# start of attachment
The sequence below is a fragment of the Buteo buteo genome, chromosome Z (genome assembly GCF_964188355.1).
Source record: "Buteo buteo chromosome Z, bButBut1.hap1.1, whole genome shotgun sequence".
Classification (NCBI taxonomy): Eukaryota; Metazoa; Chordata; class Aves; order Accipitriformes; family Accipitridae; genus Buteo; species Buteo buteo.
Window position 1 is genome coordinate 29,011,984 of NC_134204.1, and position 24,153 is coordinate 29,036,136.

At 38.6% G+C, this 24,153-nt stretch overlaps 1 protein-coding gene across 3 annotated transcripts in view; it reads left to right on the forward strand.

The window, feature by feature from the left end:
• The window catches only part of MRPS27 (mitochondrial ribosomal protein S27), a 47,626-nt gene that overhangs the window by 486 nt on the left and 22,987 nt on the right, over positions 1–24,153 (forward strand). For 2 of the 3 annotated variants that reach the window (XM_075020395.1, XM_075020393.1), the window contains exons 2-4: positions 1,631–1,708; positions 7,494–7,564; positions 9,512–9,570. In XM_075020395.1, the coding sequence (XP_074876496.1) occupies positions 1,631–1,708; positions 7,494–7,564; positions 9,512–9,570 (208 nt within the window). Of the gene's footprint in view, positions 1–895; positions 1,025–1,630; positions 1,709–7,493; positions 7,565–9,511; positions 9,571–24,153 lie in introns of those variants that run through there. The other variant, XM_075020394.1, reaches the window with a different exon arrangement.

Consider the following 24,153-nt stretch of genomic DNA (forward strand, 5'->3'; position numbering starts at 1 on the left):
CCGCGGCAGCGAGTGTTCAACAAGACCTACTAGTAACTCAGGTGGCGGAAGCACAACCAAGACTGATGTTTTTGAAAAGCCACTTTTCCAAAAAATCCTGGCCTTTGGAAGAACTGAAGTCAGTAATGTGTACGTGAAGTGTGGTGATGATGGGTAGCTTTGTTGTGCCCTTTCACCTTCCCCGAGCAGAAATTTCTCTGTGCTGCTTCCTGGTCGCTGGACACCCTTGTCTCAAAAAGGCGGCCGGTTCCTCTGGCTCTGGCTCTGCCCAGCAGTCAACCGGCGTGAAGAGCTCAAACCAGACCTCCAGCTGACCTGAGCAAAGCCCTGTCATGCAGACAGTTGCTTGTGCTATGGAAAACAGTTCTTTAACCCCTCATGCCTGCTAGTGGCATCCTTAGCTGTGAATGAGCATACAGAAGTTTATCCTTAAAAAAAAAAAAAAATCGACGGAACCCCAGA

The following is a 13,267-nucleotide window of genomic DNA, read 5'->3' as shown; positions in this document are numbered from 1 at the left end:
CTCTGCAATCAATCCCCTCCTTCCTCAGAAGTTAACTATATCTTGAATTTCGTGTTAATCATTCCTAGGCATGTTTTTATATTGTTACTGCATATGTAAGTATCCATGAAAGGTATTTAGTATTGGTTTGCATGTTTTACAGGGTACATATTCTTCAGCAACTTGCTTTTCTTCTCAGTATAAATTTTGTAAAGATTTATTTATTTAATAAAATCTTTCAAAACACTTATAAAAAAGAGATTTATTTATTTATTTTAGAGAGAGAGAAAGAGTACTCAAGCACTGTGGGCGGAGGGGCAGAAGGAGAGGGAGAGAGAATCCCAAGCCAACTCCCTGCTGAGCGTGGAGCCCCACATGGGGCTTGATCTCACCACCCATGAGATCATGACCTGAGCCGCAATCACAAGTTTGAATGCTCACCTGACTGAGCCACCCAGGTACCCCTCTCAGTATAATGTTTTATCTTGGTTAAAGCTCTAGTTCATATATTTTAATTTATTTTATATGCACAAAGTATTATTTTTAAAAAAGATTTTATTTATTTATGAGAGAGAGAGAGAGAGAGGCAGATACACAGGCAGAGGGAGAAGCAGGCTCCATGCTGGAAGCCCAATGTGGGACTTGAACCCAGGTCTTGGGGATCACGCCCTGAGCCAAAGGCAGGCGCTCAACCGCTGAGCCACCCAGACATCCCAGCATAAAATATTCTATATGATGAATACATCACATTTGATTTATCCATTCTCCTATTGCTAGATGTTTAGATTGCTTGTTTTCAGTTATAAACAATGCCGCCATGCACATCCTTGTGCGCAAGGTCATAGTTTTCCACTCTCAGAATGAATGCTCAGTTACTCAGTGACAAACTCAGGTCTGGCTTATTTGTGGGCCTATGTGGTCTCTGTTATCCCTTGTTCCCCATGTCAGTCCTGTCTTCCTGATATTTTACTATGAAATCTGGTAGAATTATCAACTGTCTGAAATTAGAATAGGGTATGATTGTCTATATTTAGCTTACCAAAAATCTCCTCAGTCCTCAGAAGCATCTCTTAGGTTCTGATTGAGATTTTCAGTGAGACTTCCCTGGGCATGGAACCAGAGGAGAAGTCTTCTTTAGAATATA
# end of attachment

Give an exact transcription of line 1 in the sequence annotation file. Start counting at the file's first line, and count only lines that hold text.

The sequence below is a fragment of the Buteo buteo genome, chromosome Z (genome assembly GCF_964188355.1).